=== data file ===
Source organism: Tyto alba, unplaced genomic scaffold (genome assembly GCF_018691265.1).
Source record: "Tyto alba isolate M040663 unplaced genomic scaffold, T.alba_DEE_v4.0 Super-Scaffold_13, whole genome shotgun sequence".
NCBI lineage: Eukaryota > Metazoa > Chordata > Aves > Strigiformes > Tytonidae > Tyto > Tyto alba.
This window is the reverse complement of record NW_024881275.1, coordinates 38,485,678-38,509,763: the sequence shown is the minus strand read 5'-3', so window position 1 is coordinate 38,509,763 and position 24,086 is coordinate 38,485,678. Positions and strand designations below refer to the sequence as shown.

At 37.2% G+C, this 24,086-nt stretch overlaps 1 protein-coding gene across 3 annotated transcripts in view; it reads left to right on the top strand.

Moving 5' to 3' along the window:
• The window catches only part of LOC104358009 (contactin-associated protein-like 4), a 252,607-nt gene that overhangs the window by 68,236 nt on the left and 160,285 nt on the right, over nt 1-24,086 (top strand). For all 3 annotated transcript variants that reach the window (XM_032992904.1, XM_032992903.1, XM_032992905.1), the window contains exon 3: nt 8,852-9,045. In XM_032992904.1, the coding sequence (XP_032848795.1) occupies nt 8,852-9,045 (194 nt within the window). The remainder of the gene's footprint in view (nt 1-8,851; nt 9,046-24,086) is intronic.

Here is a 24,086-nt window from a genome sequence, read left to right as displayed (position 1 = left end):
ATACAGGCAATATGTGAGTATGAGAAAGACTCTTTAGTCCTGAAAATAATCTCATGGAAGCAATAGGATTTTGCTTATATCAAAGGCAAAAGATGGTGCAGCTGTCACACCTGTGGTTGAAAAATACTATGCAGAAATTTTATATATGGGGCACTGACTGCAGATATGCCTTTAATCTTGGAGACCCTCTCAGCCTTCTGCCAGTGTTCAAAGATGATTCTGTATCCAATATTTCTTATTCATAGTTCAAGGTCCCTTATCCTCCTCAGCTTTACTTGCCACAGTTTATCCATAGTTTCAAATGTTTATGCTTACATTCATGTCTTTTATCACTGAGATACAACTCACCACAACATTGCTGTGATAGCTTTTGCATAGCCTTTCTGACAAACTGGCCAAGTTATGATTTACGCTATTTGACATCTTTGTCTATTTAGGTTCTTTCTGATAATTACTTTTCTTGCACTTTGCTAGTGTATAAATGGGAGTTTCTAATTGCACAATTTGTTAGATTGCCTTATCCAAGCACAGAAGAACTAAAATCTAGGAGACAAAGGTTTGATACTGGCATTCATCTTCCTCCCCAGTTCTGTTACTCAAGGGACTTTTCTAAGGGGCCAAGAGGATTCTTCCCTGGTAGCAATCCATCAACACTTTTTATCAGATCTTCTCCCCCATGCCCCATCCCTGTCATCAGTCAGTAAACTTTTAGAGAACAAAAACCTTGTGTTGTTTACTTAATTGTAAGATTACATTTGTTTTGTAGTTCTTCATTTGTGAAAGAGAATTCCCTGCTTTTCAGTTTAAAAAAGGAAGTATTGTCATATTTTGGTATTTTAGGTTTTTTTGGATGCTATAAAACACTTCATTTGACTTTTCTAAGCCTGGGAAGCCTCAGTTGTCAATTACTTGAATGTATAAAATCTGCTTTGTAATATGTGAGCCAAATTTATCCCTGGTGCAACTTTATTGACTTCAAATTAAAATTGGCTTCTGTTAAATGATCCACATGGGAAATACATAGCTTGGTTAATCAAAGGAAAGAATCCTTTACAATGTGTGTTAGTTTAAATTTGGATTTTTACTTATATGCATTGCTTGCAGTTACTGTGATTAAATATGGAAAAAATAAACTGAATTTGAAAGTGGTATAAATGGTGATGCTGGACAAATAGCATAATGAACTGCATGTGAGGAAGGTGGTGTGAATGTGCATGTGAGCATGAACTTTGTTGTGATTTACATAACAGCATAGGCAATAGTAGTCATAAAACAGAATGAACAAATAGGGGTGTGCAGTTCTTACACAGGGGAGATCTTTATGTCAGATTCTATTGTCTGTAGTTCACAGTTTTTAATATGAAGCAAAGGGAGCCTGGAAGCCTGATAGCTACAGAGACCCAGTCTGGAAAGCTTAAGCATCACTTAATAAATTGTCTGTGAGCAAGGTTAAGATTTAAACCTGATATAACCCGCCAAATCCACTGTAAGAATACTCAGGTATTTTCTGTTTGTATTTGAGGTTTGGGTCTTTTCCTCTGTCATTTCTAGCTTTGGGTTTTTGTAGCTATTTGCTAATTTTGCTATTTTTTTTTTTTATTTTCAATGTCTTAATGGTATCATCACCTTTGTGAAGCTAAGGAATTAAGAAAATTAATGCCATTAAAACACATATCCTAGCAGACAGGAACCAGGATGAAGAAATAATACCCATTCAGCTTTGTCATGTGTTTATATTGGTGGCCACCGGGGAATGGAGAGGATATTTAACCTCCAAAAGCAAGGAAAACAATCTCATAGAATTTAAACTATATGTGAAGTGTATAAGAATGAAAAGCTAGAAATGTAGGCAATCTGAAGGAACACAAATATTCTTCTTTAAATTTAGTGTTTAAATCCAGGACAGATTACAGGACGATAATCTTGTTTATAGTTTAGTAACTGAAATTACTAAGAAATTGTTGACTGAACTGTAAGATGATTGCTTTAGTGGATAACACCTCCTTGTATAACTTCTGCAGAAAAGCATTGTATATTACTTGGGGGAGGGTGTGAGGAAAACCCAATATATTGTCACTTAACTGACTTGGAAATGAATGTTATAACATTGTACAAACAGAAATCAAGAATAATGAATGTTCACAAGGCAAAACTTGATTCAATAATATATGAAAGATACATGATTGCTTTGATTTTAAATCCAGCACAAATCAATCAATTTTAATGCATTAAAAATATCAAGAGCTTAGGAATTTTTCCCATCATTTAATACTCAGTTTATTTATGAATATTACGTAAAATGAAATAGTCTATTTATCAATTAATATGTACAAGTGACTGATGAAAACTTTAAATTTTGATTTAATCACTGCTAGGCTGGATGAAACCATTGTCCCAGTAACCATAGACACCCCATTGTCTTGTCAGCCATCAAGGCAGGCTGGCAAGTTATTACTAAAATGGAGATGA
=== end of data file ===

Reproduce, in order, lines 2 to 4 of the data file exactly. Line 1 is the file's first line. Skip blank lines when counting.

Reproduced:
Source record: "Tyto alba isolate M040663 unplaced genomic scaffold, T.alba_DEE_v4.0 Super-Scaffold_13, whole genome shotgun sequence".
NCBI lineage: Eukaryota > Metazoa > Chordata > Aves > Strigiformes > Tytonidae > Tyto > Tyto alba.
This window is the reverse complement of record NW_024881275.1, coordinates 38,485,678-38,509,763: the sequence shown is the minus strand read 5'-3', so window position 1 is coordinate 38,509,763 and position 24,086 is coordinate 38,485,678. Positions and strand designations below refer to the sequence as shown.